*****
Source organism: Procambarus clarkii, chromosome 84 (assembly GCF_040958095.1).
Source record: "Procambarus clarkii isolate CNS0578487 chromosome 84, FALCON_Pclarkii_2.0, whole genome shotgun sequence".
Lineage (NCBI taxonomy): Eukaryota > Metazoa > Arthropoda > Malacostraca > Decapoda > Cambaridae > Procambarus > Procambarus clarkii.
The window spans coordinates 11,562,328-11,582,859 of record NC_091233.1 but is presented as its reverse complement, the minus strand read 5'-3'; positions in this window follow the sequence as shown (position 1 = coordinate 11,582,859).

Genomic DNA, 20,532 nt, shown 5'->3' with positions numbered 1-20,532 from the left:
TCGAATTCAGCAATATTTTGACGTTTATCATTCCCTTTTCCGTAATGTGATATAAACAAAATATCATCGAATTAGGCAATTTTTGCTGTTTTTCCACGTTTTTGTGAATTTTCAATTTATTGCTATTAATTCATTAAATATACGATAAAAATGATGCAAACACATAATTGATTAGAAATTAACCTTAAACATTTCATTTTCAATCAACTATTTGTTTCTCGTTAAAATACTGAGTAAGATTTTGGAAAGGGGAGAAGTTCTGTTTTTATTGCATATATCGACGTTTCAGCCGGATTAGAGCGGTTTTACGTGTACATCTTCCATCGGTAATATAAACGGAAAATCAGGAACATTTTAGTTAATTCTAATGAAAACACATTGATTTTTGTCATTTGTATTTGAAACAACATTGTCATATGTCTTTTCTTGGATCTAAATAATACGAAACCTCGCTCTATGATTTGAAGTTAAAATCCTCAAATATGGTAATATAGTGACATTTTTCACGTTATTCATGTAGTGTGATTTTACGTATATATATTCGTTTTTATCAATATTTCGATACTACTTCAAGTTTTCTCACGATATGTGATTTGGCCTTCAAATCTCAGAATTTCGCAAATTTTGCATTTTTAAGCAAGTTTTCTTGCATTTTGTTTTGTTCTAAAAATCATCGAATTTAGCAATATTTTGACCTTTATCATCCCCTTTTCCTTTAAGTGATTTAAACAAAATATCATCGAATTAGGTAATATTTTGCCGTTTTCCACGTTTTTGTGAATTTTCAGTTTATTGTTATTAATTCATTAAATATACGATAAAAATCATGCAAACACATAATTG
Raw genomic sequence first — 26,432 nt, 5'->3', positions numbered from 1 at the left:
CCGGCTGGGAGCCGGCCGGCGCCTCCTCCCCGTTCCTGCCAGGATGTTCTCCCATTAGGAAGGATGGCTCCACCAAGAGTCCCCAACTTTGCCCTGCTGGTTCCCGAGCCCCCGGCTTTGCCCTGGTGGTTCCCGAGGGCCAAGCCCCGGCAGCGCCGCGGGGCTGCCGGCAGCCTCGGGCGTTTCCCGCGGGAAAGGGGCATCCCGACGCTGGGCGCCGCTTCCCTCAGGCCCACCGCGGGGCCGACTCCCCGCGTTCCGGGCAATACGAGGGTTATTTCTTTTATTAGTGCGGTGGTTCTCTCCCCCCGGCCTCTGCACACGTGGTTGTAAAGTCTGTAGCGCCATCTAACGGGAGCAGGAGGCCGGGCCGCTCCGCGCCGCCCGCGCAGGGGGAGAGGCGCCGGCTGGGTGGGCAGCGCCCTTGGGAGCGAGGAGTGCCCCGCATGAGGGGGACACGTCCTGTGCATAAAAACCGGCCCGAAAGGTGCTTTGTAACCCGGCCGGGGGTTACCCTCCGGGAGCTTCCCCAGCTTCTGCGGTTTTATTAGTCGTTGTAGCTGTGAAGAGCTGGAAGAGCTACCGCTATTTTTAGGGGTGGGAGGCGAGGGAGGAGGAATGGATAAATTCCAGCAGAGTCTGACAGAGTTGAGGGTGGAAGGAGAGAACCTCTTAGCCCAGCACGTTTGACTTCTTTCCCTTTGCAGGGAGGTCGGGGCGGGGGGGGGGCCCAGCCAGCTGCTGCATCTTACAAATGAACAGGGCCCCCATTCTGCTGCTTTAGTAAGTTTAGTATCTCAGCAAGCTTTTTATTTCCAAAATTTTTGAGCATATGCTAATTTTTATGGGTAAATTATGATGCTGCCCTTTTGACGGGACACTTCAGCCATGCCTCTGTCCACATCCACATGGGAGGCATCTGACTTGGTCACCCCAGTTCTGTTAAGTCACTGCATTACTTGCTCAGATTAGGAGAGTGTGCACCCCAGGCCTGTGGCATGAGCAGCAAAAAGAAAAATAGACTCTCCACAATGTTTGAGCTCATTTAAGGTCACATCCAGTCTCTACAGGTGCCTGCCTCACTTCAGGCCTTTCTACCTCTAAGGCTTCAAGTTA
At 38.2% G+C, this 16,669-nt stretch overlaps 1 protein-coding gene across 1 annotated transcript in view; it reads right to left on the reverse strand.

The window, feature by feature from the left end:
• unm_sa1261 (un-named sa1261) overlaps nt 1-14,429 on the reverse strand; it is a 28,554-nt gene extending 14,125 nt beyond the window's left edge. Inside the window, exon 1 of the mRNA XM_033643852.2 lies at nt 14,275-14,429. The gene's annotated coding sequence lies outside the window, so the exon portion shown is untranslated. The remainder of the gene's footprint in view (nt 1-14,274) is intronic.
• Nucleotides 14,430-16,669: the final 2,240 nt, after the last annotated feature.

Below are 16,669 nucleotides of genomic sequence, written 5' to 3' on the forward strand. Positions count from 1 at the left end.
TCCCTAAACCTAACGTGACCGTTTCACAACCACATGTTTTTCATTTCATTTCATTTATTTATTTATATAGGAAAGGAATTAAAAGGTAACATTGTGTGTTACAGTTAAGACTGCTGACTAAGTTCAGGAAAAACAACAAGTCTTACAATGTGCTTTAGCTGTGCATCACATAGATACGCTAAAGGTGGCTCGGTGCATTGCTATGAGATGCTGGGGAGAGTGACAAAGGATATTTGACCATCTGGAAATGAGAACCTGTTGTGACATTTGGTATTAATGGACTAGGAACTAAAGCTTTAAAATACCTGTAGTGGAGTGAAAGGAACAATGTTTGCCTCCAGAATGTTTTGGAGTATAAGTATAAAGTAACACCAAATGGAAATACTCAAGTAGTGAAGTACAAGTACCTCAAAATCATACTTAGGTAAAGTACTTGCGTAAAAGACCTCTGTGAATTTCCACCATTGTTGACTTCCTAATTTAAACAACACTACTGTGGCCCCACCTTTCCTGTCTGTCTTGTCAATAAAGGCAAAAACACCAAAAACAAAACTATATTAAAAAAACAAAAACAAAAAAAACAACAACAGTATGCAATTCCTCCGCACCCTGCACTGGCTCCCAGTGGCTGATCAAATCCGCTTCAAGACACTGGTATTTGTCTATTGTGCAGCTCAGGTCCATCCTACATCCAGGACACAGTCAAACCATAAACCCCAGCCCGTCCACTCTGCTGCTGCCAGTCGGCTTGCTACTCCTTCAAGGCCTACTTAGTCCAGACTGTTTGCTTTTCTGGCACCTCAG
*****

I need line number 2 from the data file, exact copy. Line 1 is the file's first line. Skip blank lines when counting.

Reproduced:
Source record: "Procambarus clarkii isolate CNS0578487 chromosome 84, FALCON_Pclarkii_2.0, whole genome shotgun sequence".